Your Key to Lasting Learning Success!
"This program is heaven sent! The transformation in our daughter, Amber has amazed us. Amber's math skills have improved greatly, along with her test scores.
Talking with her teacher proves that this program has worked. He told us that Amber's confidence in math has improved so much that she now feels comfortable answering math questions in front of the class.
This didn't occur before we used this program. Amber now has a positive outlook toward math as well as being on the Honor Roll for the first time! We owe it all to this program!
~Joe and Nicole Davis
Some kids reverse letters and words, which causes a difficult time with reading and spelling. Other kids reverse numbers, which affects math.
Some kids do both, which causes a lot of problems as far as learning goes.
If you have a child who is reversing numbers, it is overwhelming when you try to explain math. But before you get frustrated, take a peak inside of this child's brain. Can you imagine trying to add or subtract when the numbers and columns are moving? Can you imagine trying to multiply and divide when you start out seeing a number 9 and the next time you look at it, it's a 6?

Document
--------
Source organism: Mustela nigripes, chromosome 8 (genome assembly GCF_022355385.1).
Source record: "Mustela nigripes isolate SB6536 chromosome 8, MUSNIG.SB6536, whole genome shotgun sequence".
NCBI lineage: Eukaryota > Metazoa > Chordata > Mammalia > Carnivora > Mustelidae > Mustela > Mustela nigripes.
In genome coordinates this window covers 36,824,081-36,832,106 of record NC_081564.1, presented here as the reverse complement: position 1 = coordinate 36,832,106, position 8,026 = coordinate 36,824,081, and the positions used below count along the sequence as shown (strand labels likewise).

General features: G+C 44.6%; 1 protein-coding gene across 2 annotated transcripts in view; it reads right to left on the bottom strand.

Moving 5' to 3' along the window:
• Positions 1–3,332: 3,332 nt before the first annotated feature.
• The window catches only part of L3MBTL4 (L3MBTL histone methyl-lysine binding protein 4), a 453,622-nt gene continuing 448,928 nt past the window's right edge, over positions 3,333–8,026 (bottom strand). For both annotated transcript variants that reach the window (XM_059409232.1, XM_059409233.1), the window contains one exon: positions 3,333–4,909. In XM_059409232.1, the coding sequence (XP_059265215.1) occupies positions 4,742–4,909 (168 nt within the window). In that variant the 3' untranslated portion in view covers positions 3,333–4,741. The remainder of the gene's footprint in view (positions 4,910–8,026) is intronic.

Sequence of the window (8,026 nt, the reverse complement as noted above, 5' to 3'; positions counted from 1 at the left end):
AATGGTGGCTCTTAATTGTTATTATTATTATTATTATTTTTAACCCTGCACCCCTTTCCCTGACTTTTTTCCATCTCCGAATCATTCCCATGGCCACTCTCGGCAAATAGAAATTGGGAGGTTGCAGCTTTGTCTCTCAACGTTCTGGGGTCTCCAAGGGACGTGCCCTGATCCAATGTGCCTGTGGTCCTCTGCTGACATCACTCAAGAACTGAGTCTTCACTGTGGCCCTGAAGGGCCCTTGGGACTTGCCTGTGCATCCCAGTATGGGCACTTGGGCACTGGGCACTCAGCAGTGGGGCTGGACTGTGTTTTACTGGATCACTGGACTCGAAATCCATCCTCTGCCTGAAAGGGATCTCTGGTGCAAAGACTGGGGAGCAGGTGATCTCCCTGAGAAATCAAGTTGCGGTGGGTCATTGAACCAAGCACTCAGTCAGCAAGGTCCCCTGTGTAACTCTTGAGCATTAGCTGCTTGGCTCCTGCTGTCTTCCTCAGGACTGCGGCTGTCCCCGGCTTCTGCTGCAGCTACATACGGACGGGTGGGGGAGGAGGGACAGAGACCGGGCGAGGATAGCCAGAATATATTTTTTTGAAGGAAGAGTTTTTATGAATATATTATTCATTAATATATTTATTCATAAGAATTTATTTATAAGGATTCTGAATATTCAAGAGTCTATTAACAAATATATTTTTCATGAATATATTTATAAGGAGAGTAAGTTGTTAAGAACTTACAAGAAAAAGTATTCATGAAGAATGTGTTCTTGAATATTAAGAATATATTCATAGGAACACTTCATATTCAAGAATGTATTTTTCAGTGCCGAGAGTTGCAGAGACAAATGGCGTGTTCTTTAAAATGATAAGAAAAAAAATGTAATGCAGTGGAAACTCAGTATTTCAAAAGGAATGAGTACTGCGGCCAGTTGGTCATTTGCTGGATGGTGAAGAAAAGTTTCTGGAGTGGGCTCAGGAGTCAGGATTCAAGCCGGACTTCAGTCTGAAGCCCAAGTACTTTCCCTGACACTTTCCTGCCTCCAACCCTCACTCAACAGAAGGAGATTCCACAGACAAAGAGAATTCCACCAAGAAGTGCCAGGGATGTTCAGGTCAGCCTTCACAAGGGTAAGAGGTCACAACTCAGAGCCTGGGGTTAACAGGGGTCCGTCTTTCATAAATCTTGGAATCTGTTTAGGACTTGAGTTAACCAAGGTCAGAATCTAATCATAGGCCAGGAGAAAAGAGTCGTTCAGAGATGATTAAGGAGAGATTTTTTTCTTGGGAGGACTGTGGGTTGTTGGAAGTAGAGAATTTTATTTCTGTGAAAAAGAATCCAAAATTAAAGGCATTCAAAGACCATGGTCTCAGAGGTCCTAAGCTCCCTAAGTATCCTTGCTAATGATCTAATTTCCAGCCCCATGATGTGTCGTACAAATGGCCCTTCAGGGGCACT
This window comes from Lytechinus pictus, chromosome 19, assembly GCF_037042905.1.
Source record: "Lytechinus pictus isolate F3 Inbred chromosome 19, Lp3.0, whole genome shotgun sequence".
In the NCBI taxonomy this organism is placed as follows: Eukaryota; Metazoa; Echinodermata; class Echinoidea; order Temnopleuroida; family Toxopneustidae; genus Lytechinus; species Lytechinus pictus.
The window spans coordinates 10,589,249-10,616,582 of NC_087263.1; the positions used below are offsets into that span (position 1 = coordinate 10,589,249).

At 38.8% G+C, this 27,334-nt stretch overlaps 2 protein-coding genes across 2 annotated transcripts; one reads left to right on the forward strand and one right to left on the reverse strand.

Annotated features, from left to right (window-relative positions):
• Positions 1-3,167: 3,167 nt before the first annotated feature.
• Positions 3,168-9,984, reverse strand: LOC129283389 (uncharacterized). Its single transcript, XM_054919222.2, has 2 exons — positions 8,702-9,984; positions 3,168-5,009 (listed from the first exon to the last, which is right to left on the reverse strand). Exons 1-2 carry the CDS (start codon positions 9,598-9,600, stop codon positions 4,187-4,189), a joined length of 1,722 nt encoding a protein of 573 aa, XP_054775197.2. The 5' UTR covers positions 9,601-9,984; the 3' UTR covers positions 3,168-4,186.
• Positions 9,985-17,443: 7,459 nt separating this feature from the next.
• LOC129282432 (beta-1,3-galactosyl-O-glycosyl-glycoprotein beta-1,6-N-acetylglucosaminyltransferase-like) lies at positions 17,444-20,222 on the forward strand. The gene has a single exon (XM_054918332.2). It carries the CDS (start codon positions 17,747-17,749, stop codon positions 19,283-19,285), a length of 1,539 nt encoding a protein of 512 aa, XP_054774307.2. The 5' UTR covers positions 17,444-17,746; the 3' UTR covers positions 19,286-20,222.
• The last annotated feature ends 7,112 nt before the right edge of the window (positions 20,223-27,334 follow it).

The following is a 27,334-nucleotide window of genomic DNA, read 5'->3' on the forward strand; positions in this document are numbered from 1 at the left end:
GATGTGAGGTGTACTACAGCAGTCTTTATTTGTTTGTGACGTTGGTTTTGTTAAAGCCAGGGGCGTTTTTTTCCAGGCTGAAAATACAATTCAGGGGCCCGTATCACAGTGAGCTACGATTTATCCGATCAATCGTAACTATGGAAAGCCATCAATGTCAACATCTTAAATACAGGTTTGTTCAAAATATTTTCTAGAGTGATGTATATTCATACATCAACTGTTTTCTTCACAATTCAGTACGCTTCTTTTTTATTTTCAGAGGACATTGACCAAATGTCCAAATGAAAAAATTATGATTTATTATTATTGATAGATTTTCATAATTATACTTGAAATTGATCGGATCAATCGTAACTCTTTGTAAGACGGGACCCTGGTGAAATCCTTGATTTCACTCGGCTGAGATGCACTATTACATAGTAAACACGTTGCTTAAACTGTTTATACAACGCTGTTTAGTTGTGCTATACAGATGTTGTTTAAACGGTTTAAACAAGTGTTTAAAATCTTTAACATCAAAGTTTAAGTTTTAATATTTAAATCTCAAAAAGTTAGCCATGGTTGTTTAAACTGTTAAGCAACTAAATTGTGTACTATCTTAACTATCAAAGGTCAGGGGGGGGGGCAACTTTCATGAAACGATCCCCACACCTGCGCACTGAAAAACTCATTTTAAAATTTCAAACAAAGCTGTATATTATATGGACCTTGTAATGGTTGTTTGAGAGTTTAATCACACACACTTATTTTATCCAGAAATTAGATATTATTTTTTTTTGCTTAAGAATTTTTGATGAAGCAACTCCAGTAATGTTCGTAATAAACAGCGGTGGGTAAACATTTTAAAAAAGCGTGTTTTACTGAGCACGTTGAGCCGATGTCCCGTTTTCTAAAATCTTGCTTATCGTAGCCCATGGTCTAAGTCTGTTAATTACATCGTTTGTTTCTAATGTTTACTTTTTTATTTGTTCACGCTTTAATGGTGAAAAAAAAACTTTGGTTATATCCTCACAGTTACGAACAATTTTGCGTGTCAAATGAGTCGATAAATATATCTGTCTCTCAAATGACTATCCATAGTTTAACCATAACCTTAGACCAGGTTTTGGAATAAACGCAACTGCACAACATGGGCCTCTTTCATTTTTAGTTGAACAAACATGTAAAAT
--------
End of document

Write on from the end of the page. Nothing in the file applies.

This is what these kids are up against, and the real travesty occurs with the amount of help these kids are getting. Telling them to try harder and do the problem over is not going to fix how they perceive numbers. Having them do forty problems for extra practice will not help them, especially when the numbers keep changing in their brains. Adding work only adds to their problem.
Yet, it is still important for students with dyscalculia to learn to do math. Brain exercises help. The images must hold still in their minds for math to work. Also, they must be able to access the left hemisphere of the brain where the math work is done. If the numbers are bouncing around in the right hemisphere of their brains, then how will they ever learn to do math?
We always have kids with dyscalculia use colored markers on plain white paper when we do math. Why? Because the color keeps the right side of their brains busy as well as helps them to focus on the number and not the process. It is when they are focused on the process that the numbers start going haywire in their brains. Once the number is on paper in color, then they can begin to think about the process. Doing both at the same time is overwhelming for them.
Kids can be taught to do math, even if they have dyscalculia. It takes a knowledge of the brain and a different approach to teaching and practicing, but it can be done.